A real dog-and-pony show…

Carefully organized perennial beds, fences with wide gaps, horses and….Leia. What could go wrong?

Forest, Leia and I set out for a perennials farm yesterday to load up on new plants.

The place is lovely, and the owners so nice. Clearly, they are city-folk living a Green Acres retirement as the quaint wooden sign on their front lawn reads, “Living the Dream!”

“You can let your dogs out, if you want,” the fellow told me brightly.

“Really? Are you sure?” I looked around at the neat perennials beds and potted plants. “I wouldn’t want them to upset anything.”

“Sure! No problem! As long as they are friendly, we welcome dogs!” he offered magnanimously.

“REALLY? Are you REALLY sure?” I asked again, dubiously.

I didn’t see any good coming out of this. But the man and his wife were so generous and welcoming, I ignored my better judgement and let the dogs out of the car.

Immediately, they bolted for the fence line where there stood – two large red horses.

“Oh, except we hope they won’t bother the horses,” he added, a little anxiously and a lot too late. Leia had already bound through the wide gaps in the wooden fence and she and Forest were both barking their fool heads off at these huge new “dogs.”

“FOREST! LEIA! COME HERE!” I bellowed in my loudest dog-calling voice. Amazingly, Forest stopped before he reached the fence and came back. Leia was long gone.

“I’m just afraid the horse might kick them,” the man offered helpfully.

“Yeah, that would be a real problem,” I replied morosely, already imagining how much THIS vet bill was going to be, after Leia got sent sailing through the air by one swift kick.

I deposited Forest back in the safety of the car before I returned to the fence line to try and retrieve Leia.

After their exciting equine adventure, Forest and Leia were deposited back into the safety of car.

Leia was in her glory, joyfully cavorting and gamboling directly under the horse’s feet. In fact, she was running perfect “Figure 8s:” around the front hooves; under the horse’s belly; behind the back hooves; under the belly again; another lap around the front feet. Every time she circled the horse’s back feet, I held my breath, waiting for the kick to come.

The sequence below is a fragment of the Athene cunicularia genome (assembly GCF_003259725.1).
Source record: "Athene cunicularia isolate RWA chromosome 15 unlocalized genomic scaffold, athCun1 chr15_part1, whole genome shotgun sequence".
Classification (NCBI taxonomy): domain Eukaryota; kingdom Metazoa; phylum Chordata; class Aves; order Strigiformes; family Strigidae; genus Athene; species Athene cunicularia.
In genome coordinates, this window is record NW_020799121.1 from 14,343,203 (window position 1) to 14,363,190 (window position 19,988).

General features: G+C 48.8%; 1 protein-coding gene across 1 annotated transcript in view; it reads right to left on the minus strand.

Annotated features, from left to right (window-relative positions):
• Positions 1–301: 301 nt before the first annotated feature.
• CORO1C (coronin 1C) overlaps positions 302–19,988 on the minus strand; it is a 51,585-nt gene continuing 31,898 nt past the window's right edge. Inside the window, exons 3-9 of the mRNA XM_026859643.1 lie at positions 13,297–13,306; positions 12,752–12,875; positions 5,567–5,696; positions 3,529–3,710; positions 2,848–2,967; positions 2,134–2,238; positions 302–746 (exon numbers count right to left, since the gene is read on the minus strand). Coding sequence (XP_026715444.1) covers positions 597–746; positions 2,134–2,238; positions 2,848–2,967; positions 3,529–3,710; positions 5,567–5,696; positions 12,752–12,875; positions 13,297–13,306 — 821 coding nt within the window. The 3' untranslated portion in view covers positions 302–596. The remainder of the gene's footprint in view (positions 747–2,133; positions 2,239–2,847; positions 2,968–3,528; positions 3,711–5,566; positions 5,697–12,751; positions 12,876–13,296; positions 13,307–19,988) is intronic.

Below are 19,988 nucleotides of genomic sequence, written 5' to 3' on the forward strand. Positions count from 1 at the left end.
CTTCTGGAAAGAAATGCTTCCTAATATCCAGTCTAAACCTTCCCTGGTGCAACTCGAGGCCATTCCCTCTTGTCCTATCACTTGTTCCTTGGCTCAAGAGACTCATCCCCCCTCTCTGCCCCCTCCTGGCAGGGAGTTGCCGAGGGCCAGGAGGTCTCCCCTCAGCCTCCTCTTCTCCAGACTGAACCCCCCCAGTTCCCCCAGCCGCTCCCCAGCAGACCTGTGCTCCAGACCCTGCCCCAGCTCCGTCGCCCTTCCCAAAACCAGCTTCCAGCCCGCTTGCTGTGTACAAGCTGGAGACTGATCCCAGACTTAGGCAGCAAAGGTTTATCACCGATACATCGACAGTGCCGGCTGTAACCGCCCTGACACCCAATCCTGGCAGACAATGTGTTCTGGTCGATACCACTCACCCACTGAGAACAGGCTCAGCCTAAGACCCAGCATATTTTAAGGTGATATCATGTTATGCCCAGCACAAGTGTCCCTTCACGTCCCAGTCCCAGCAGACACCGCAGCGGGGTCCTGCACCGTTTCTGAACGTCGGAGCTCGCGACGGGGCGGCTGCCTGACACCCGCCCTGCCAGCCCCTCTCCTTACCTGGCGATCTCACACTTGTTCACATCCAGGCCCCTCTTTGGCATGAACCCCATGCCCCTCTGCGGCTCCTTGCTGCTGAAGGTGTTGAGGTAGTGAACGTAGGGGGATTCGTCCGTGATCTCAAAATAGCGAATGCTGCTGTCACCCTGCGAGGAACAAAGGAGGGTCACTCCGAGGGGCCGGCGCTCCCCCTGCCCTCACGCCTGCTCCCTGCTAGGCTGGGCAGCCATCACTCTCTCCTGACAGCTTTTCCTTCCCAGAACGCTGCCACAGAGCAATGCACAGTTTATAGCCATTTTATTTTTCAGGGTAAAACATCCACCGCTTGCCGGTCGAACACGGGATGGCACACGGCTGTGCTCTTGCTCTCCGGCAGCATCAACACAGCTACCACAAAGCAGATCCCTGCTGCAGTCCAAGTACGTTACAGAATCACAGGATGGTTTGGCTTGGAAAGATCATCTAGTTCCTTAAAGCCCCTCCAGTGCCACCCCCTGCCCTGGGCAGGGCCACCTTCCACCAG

None came.

“That is one patient horse you have there,” I told the ‘farmer.’

“Oh, she’s not mine, this is my neighbour’s field,” he informed me cheerfully. Oh, lord, I groaned. Vet bills AND lawsuits!

Meanwhile, his wife came running over with a bag of dog treats, shaking it noisily and calling “Here! Treats! Here!” Clearly, this had happened before.

“LEEEEE-IIII-AAAAA, HEEEEEEERE!” I called in the trail walking command we have been practicing since February. She actually heard my voice over her own excited barking, turned and trotted over to me. Miracles happen!

“I’ll just put her in the car before I pick out my plants,” I panted, hauling Leia by the collar in the direction of the car. Both horses ambled back home to the far side of the field; perhaps they’d had enough excitement for one morning.

The rest of my shopping was uneventful and I picked out a trunk load of beautiful perennials for my garden. As I loaded them in the car, a woman pulled up with a German Shepard in her car.

“Is it OK if I bring my dog with me?” she called to the owner. “I have his leash, and poo bags!”

“Sure!!” the ‘farmer’ responded enthusiastically. “No problem!”

As I pulled away, I remembered I had planned to look at tomato plants. I decided those could wait. Like the big red horses, I figured I’d had enough for one day…

-30-

 

 

 

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